A Million Ways to Die: to Live by Rick James
As Christians we talk often about resurrection, but what about our death and the many daily “deaths” that must come first? Through stories and biblical insights, Rick James reminds us that when Jesus tells us to deny ourselves, take up our crosses, and follow Him, He is describing a path of death, not a path to death.
As we learn to embrace the deaths of everyday existence, we lose our taste for lifeless religiosity. Our appetite for a thriving, vibrant life in Christ grows—and our own experience motivates others to live out their extraordinary missions on earth. As James so vividly illustrates, death is not an ending—it’s an invitation to more abundant life.
DEATH: OPPORTUNITY OF A LIFETIME
©2010 Cook Communications Ministries. A Million Ways to Die by Rick James. Used with permission. May not be further reproduced. All rights reserved.
While neither God nor Scripture ignores or downplays the pain of our suffering and trials, they are unwavering in presenting it to us as an opportunity to be embraced, not a threat from which to hide. A thoughtful examination of a passage in 2 Corinthians explains why: “We always carry around in our body the death of Jesus, so that the life of Jesus may also be revealed in our body. For we who are alive are always being given over to death for Jesus’ sake, so that his life may be revealed in our mortal body. So then, death is at work in us, but life is at work in you” (2 Cor. 4:10–12).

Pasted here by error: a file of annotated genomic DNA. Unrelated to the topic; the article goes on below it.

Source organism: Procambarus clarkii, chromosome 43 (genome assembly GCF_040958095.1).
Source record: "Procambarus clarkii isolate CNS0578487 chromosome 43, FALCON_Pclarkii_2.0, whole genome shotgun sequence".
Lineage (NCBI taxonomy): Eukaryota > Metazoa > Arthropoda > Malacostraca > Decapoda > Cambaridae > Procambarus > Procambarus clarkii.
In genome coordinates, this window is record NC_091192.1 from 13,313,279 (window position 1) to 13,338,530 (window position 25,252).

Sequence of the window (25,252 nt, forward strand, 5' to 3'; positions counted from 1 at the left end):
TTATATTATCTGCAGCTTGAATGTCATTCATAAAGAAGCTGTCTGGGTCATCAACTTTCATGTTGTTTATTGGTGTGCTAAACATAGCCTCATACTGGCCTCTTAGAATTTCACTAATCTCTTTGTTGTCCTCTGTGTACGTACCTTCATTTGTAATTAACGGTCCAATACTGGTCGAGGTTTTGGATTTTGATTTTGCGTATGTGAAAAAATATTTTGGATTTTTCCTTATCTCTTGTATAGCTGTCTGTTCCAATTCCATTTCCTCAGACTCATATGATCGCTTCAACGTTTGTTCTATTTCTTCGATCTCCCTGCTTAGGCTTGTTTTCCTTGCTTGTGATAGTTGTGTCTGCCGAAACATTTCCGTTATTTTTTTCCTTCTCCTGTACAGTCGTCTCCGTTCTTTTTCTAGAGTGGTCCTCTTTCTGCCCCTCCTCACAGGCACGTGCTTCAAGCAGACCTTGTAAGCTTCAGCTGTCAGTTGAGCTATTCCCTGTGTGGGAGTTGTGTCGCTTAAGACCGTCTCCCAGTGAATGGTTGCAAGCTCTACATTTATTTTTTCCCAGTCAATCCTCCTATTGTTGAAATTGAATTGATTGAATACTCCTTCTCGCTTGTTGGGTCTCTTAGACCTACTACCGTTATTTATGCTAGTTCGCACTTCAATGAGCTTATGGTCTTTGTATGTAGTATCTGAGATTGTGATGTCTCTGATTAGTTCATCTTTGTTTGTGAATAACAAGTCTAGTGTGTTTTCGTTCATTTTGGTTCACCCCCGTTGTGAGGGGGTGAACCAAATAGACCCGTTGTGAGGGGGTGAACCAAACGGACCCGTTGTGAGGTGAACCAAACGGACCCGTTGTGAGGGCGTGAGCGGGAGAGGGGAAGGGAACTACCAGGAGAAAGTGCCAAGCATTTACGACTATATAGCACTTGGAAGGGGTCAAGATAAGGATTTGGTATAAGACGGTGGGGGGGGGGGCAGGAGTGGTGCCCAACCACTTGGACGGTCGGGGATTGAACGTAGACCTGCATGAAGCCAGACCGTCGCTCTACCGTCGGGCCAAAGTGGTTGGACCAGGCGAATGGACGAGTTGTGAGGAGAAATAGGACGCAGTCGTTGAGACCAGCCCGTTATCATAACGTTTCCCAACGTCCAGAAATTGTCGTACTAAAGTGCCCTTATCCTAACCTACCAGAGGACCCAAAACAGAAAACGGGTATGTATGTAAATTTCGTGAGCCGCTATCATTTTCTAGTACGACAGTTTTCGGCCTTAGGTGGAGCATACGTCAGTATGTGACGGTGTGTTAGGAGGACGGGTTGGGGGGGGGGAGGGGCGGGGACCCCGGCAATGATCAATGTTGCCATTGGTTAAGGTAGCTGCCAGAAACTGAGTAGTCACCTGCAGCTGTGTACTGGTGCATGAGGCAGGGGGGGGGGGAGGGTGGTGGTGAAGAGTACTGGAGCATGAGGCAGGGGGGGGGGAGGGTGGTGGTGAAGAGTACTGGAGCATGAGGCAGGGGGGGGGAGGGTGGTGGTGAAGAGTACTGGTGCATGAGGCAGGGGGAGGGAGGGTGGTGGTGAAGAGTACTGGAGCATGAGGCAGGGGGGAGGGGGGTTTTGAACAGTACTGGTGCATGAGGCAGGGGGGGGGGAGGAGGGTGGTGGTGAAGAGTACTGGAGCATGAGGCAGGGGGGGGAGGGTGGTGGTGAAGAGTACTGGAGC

Let me rephrase this passage with explanation, expansion, and commentary so you can see the concepts in another way:
I endure many hardships. But I think of my trials like “little deaths” because I see how God resurrects, or brings life out of, them. You, Corinthians, are the ones who benefit from this, so I don’t mind if God uses my life and faith as an engine to convert those deaths into life. In fact, once you realize that trials are fuel, or firewood, to be burned and transformed into life, you no longer run from them; you embrace them. This is why I rejoice in the severity of my trials, persevere in them, and embrace them by faith. I never think, “Oh, no … another trial.” I actually think, “Bring it on; it’s just more logs for the fire.”
It is no doubt human nature to avoid pain; it’s definitely my nature. I dare you to spring out of bed every morning like it were , anticipating what new deaths lie ahead and how God will transform them into life. It’s not a normal way of looking at life, but then again neither is returning from a torture session “rejoicing because they had been counted worthy of suffering disgrace for the Name” (Acts 5:41).
If Mr. Thomas Kuhn were still alive, I believe he would call this a paradigm shift, a fundamentally different way of viewing life. In fact, when a perspective is so mind-altering and counterintuitive, we do not call it insight, but insanity. It’s not just a different way of thinking, it’s too different—odd different. Apart from faith, James’ sentiment, “Consider it pure joy, my brothers, whenever you face trials of many kinds” (James 1:2), would have to be seen as gibberish, as would the affections expressed by when he said, “Can you sense that I have now a terrible longing for my own suffering?”